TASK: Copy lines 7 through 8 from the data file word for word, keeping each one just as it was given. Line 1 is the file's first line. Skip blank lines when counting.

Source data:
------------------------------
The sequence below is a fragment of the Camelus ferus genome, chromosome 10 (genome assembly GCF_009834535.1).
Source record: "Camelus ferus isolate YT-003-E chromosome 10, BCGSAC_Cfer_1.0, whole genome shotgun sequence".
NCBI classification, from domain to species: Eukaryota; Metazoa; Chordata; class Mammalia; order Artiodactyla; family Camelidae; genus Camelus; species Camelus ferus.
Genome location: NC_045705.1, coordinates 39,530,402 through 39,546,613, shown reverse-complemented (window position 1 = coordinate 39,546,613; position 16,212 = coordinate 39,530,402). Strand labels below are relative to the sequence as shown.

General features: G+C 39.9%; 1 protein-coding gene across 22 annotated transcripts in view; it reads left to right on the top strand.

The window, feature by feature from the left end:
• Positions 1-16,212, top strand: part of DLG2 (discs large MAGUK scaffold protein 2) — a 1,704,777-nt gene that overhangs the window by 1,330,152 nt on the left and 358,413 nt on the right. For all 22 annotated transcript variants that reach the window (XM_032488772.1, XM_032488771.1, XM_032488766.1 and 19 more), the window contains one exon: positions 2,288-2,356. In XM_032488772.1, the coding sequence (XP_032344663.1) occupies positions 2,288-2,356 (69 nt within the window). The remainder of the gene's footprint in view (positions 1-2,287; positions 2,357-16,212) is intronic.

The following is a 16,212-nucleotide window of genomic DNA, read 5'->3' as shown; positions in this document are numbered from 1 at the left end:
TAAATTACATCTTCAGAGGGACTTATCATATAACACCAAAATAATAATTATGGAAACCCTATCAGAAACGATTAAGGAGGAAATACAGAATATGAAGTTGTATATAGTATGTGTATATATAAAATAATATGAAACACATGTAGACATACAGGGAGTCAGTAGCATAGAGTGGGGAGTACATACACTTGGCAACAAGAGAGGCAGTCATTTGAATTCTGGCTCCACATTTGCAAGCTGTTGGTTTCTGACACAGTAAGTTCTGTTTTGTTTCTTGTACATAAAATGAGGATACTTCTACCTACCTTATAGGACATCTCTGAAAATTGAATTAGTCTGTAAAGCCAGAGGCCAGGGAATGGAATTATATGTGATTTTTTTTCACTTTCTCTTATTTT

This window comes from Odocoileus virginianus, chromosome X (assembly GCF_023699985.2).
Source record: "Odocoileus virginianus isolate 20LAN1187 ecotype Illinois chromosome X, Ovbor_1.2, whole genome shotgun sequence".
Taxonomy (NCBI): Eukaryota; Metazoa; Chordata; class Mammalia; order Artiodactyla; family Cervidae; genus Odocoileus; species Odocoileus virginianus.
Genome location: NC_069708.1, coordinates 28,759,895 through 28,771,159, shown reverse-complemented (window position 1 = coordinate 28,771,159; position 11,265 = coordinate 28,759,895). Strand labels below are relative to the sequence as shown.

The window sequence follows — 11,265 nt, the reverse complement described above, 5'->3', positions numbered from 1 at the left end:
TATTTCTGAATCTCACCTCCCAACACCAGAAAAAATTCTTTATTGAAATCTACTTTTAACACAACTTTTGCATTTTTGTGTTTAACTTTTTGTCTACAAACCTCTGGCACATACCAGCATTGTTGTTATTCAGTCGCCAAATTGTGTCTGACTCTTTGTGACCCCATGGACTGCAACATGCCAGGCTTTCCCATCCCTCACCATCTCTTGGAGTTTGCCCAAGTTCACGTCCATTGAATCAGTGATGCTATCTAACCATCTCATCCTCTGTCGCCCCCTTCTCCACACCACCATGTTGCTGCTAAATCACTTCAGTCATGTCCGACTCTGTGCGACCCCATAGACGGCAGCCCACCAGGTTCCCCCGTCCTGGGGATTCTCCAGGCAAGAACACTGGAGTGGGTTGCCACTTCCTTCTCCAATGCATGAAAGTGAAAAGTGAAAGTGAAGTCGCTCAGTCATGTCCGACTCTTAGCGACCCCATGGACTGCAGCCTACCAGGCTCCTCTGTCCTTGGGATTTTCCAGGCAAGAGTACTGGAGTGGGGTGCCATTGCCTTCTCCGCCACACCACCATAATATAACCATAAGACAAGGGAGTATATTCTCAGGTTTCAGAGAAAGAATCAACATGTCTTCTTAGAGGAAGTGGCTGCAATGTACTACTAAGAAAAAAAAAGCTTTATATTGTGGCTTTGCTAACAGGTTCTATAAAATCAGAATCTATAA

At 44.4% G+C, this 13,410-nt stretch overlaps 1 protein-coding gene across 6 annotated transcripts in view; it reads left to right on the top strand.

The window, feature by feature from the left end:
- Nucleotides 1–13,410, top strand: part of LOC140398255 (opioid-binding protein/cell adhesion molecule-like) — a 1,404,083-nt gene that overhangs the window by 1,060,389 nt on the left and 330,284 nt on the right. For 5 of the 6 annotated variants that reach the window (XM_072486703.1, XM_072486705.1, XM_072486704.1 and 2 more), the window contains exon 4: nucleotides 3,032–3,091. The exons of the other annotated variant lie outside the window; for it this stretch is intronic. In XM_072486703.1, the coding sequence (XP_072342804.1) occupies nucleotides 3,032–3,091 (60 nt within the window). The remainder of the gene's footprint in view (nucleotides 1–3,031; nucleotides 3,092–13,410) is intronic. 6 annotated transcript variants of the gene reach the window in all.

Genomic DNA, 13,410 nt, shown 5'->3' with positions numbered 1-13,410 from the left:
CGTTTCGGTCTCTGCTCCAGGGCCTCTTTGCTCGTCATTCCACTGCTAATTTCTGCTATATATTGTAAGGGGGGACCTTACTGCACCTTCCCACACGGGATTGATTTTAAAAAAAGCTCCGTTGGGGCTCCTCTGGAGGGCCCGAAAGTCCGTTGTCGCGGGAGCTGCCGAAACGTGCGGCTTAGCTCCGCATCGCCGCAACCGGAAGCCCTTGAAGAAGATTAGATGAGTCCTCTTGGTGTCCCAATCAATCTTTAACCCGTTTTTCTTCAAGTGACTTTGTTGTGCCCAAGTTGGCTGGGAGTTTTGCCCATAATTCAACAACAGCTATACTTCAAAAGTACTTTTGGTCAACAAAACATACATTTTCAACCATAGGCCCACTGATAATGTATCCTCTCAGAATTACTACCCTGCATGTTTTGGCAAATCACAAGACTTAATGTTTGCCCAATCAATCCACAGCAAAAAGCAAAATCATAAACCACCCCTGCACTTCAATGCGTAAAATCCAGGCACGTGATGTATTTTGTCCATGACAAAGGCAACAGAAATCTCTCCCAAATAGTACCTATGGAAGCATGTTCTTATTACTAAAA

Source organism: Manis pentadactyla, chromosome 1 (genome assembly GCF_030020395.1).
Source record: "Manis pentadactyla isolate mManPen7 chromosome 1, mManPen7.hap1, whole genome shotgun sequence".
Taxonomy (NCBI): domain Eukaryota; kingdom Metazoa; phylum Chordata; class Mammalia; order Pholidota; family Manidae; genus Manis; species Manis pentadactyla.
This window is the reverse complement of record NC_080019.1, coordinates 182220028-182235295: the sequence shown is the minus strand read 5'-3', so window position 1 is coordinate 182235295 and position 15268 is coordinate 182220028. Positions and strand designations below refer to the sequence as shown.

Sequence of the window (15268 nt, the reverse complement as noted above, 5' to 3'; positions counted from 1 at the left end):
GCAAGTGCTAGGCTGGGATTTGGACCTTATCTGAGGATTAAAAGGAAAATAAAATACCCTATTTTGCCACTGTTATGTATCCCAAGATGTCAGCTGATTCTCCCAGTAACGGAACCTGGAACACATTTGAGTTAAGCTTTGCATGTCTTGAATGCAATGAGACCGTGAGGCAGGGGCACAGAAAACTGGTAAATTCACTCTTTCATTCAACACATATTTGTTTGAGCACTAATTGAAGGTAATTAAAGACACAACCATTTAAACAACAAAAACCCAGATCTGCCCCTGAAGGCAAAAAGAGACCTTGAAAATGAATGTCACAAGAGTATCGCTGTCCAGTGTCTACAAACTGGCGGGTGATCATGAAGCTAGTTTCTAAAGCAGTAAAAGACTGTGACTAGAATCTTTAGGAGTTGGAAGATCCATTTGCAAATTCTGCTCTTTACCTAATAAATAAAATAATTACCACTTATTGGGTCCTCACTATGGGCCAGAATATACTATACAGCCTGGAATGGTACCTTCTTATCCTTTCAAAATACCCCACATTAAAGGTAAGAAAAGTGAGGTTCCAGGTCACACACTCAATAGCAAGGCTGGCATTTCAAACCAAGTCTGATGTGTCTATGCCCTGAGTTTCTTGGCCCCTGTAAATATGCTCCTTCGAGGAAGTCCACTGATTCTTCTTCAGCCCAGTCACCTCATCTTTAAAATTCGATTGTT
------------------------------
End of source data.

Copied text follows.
• Positions 1-16,212, top strand: part of DLG2 (discs large MAGUK scaffold protein 2) — a 1,704,777-nt gene that overhangs the window by 1,330,152 nt on the left and 358,413 nt on the right. For all 22 annotated transcript variants that reach the window (XM_032488772.1, XM_032488771.1, XM_032488766.1 and 19 more), the window contains one exon: positions 2,288-2,356. In XM_032488772.1, the coding sequence (XP_032344663.1) occupies positions 2,288-2,356 (69 nt within the window). The remainder of the gene's footprint in view (positions 1-2,287; positions 2,357-16,212) is intronic.

The following is a 16,212-nucleotide window of genomic DNA, read 5'->3' as shown; positions in this document are numbered from 1 at the left end: